SMCL is based in Grimsby, working closely with the Grimsby and Humber regional seafood processing sector. The business is at the forefront of the seafood cluster and works closely with local groups such as the Grimsby Fish Merchants association, Seafood Grimsby and the Humber Cluster Group, the Seafish Authority and private-sector seafood businesses. It works internationally too with supply-chain support and also represents the North Atlantic Seafood Conference in the UK. Additionally, the business has a particular skill-set towards accessing funding and grants for major projects.

GBTF has acquired a brown-field site at Brookenby, Market Rasen, Lincolnshire which includes buildings and 4 hectares (10 acres) of open land, which provides for significant expansion as well as access to a 130-hectare farm which will be used for crop trial and field demonstrations.

There are many aspects to this partnership, but in summary we want to link developed-world infrastructure with developing-world needs for education, training and technology transfer to develop grassroots entrepreneurs. At the same time, the aim is to be producing a highly nutritious protein for the local market, and by taking an open and transparent path could open the door for the UK to become food-secure on seafood.
The connection to biotech adds dimensions that are not currently happening on any major scale. Given the interactions between Europe and Africa regarding food production and technology transfer, our approach will hopefully be seen as a catalyst for collaboration on the future. If successful, this approach can be copied in other parts of the world using an eco-cluster model.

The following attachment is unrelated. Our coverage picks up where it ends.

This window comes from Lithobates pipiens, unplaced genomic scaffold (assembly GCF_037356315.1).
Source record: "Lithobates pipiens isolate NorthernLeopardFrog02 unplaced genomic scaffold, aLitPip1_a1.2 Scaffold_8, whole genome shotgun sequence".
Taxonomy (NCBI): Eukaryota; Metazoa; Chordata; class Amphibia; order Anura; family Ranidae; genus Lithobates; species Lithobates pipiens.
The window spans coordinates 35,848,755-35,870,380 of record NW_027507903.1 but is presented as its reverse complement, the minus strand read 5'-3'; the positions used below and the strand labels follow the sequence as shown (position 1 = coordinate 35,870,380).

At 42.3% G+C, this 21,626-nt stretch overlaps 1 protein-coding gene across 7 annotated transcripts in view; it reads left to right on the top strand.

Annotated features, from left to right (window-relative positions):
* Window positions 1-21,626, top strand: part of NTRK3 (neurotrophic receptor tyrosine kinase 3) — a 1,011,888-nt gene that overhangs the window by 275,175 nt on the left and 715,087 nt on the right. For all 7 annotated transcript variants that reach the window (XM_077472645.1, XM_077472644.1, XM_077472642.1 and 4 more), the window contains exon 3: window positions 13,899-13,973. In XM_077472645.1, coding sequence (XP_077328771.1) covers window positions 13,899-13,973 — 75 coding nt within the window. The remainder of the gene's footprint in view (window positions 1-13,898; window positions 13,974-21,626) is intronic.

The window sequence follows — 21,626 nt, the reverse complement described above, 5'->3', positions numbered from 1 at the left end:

Networks: gender, students and indigenous people

We are making an effort to broaden the base for AwF to maximise our reach and engage more people in networks. From an internal perspective, initially we have established a Women/Gender Network and have plans to establish a Schools/Students Network and an Indigenous Network. 

Establishing such networks is no easy feat, and takes time and patience to organise well. With members at all ends of the earth, it is always difficult to find the right time and means of communication. Eventually, there is belief that these networks will be a driving force for AwF, so the time and effort put in by all will definitely be worthwhile. There is always the pressure within the groups to set lofty agendas which might be too difficult to achieve in the early days, so tempering expectations and keeping the aims/outcomes on the low side to start is essential until we find our feet.

It has been an excellent start with the Women/Gender network, and some of the leadership group were able to meet in November 2014 at GAF5 in Lucknow, India.
Our Women/Gender network believes there is insufficient awareness, information and action for gender issues in aquaculture. 

As one of the group, Chloe English said, “This deficit is not due to an absence of concerned people, or an absence of potential strategies and policies. As a woman passionate about aquaculture, I identify one key barrier to ‘change-making’ is our capacity to effectively ‘join the dots’ between people and strategy. Change for women working in aquaculture will gain momentum once we have united an engaged network of people and adapted existing tactics.”   

AwF Women and Gender Network could potentially be the podium needed to bring together the tools and people for meaningful change. AwF Women and Gender network hopes to connect women and men in new and diverse ways to find intelligent solutions for gender issues in aquaculture.